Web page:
Saturday, September 06, 2008

Crisis of Infinite Secret Invasions

So, enough with politics. Back to the safety of comic book realities.

I’ve been tracking the convoluted continuities of the DC and Marvel Universes for years, and find that they run hot and cold, one ascendant while the other stumbles. Both make heavy use of “Crisis Events” – big things that happen in the core universe which are supposed to have ramifications through all the other books. The modern manifestation of these in the books is a "core" limited series, along with various one-shots and tie-ins through existing books (usually the less-popular ones).

And both companies have been hard at this for the past few years, with crisis upon crisis, until the reader suffers crisis fatigue. DC is unspooling the “Final Crisis” while Marvel is presenting a “Secret Invasion”. And I’m finding myself reading the FC books first, just to get them out of the way, while I’m saving the SI books for last, since I'm really enjoying them.

Final Crisis is about … well, I’m not quite sure. The evil Darkseid takes over the world, finally, and the good guys lose. I think. They’re about three issues in on the core comic, and they are still mired in Act 1.

(Basic dramatic framework in three sentences:
Act 1 – Chase the hero up a tree.
Act 2 – Throw rocks a him.
Act 3 – Get him down.).*

And the supporting books aren’t much help, either. There isn’t that much co-ordination going on this multiverse, so if you pay too much attention, you can’t figure out if the story takes place before one of the major stories, after it, or both simultaneously.

Worse yet, DC has to juggle its ponderous multiverse of infinite earths, but it does not seem to have a master list. The main DC universe is sometimes Earth 1, sometimes New Earth, and there is an Earth-0 hanging around. So there are 52 Earths or 53? And how many times has Earth 51 been destroyed?

And then there is terminology. The current DC crisis has embraced technobabble to a degree that would make the engineering department on the Enterprise blush, flavored by pseudo philosophy and sociology.

And lastly, there is some metatextural level going on. The idea of additional levels of reality have been evolving here, going way back to the age when Silver Age writer Gardner Fox created the Silver Age Barry Allen Flash, based on Barry reading the Golden Age Flash’s comic book when he was a boy. But the Russian dolls of reality within reality has gone berserk. Who is reading who?

Oh, and add time travel to the plot as well.

The end result is a hash, a dog’s breakfast. I am assured that there will be much heartbreak and destruction of heroes which will in the end make their triumph even better, but right now it is a complete mess.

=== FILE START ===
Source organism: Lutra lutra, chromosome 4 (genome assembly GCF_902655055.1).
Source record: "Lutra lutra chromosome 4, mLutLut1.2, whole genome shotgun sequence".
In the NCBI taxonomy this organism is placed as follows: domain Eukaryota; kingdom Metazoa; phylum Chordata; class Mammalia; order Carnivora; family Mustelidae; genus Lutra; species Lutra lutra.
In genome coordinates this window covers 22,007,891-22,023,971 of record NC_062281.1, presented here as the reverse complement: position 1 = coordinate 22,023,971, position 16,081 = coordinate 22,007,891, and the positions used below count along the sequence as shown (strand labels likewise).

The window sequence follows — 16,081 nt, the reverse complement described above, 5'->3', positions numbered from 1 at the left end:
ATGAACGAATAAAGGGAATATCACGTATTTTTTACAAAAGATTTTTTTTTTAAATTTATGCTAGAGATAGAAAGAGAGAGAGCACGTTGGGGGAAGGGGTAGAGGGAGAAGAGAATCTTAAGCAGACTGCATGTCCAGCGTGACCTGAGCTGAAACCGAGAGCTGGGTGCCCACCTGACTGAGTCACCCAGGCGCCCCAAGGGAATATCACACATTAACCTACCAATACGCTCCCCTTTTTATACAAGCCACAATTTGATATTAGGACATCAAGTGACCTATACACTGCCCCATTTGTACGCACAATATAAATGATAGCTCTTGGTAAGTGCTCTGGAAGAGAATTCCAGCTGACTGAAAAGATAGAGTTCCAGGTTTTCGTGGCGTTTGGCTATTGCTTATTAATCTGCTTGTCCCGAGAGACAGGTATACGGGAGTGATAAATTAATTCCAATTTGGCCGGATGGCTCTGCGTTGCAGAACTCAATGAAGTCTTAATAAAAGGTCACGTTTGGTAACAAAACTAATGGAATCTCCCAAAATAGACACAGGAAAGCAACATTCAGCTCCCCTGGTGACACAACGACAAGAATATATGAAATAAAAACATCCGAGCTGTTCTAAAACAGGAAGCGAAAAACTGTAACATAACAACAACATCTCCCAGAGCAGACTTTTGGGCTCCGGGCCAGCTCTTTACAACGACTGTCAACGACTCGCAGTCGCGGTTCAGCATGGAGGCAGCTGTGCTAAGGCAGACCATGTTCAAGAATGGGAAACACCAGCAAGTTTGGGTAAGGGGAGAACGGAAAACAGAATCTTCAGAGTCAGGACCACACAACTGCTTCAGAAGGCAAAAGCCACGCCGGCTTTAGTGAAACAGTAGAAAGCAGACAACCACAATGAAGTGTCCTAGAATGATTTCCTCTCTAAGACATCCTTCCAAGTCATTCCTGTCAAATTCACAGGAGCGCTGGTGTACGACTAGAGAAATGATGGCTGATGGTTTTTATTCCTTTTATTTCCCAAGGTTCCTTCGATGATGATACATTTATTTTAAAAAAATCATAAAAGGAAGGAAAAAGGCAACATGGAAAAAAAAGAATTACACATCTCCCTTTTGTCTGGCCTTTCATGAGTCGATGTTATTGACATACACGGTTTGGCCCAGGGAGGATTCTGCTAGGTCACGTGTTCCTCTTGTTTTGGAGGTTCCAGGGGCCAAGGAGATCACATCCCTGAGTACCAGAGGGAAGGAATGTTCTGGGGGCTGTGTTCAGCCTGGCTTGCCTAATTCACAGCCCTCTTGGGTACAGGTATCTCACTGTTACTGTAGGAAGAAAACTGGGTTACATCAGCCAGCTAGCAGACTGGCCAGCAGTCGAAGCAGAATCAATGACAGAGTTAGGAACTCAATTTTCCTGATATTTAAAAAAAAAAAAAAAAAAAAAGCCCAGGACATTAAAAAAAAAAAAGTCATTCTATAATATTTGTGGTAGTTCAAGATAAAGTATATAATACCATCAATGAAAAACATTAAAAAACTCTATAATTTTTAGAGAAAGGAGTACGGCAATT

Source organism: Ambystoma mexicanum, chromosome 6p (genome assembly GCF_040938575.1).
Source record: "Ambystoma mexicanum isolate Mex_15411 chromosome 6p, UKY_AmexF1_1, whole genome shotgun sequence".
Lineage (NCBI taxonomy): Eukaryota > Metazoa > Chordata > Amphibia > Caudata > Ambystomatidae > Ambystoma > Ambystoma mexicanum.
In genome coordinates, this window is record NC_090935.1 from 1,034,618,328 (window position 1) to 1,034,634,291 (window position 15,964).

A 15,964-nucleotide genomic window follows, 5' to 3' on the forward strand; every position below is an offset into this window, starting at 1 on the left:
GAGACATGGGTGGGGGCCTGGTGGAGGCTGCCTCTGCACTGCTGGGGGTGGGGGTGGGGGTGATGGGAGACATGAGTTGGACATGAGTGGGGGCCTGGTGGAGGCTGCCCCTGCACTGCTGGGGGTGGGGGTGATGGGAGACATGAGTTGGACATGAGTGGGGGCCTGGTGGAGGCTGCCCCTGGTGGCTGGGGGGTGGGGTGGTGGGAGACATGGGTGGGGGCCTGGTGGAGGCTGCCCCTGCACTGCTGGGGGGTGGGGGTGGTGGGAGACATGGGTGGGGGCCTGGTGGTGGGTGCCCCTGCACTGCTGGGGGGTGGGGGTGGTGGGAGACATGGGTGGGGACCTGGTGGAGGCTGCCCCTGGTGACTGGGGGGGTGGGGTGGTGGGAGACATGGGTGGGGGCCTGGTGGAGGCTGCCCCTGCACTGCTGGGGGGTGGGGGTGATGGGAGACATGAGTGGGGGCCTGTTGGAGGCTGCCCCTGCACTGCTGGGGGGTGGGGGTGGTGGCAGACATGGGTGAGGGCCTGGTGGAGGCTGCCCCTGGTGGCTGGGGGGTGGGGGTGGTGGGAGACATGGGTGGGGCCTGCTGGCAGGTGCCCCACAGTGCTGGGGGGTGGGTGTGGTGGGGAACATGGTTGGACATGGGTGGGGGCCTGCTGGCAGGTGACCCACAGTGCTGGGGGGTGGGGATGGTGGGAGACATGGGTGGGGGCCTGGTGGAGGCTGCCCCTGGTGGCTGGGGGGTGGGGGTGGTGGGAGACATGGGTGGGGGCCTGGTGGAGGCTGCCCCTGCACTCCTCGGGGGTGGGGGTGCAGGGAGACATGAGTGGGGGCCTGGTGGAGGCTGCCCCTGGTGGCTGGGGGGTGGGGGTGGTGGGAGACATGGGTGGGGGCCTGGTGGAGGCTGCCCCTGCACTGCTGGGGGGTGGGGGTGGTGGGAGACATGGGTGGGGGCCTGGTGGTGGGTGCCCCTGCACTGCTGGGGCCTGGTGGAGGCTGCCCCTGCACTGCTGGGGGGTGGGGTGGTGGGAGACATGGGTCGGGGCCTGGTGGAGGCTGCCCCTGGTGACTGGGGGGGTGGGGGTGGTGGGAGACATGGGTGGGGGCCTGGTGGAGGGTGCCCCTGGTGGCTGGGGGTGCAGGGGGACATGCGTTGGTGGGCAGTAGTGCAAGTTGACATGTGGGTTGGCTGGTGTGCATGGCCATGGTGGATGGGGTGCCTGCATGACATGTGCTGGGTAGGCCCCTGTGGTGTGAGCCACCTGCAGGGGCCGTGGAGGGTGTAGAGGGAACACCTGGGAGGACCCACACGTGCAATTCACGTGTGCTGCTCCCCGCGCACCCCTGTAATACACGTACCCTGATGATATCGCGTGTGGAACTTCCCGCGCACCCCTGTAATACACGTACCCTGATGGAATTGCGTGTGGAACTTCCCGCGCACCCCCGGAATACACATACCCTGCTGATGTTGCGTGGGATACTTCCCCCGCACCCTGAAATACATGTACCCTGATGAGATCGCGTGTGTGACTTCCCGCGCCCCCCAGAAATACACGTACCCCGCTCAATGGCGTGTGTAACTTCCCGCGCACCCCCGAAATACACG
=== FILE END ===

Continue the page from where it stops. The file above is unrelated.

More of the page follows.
Marvel, on the other hand, has raised phoenix-like from its ashes with its Secret Invasion. Not too long ago, the universe was all crisised out, and if you want a full recap, they did a free giveaway comic summarizing all of it (out last week – may still be in the local shop – recommended).

But the concept of the SI is neat and discrete. The Skrulls, shapechanging pace invaders from the days when Marvel’s big book was “Where Monsters Dwell”, are back, and they have infiltrated the earth with undetectable duplicates.

And they’ve been following the classic three act series. In act 1, they chased everyone up a tree (the Skrulls are revealed! The powerful members of the superhero community are neutralized! The invasion fleet arrives!). We are now in the midst of Act 2 (Heroes face their dopplegangers! Friends prove to be foes!) and just verging into Act 3 (The powerful heroes escape! Vengeances are at hand!).

It’s that simple – a good comic story. And, what they’ve done with the supporting books is pretty smart as well. The Avengers books are actually back-story, revealing how the Skrulls infiltrated in the first place (big problem – the duplicates are SO good they think they are the real heroes), and a lot more of their culture. The smaller books in the line get to deal with particular small nuances of the invasion. "Hercules" gets to do a God story. "She-Hulk" and "X-Factor" gets to play with another piece of the religious puzzle. The improbably named "Captain Britain and the MI-13" deals with the invasion of England and the restoration of British Magic (Oh, and skrull version of John Lennon, who rebels against his establishment). All of these have been, at their hearts, well-written stories which build off the central crisis without invalidating it.

And it fits with continuity. The entire operation fits in a very small space in the time of the universe, doesn’t revise the entire universe between panels, and most of all, makes a modicum of sense. I mean, it’s a comic book universe where people in long underwear fly, but internally it makes sense.

And the characters feel right. After the weirdness of Marvel's Civil War, where everyone had to pick sides and characters you liked were justifying really stupid things, they have brought them all back together without declaring too many of them to really be Skrulls. AND they even redeemed Tony (Iron Man) Stark, which given his movie has become a must-do.

So, Secret Invasion – so far, so good. Final Crisis – Nod and smile and hope that they make sense of it eventually.

More later,
*Clarification: This is not an original thought. I wrote this entry, went to a play, and they USED this line in the play. However, an original cite would be appreciated, if anyone knows it.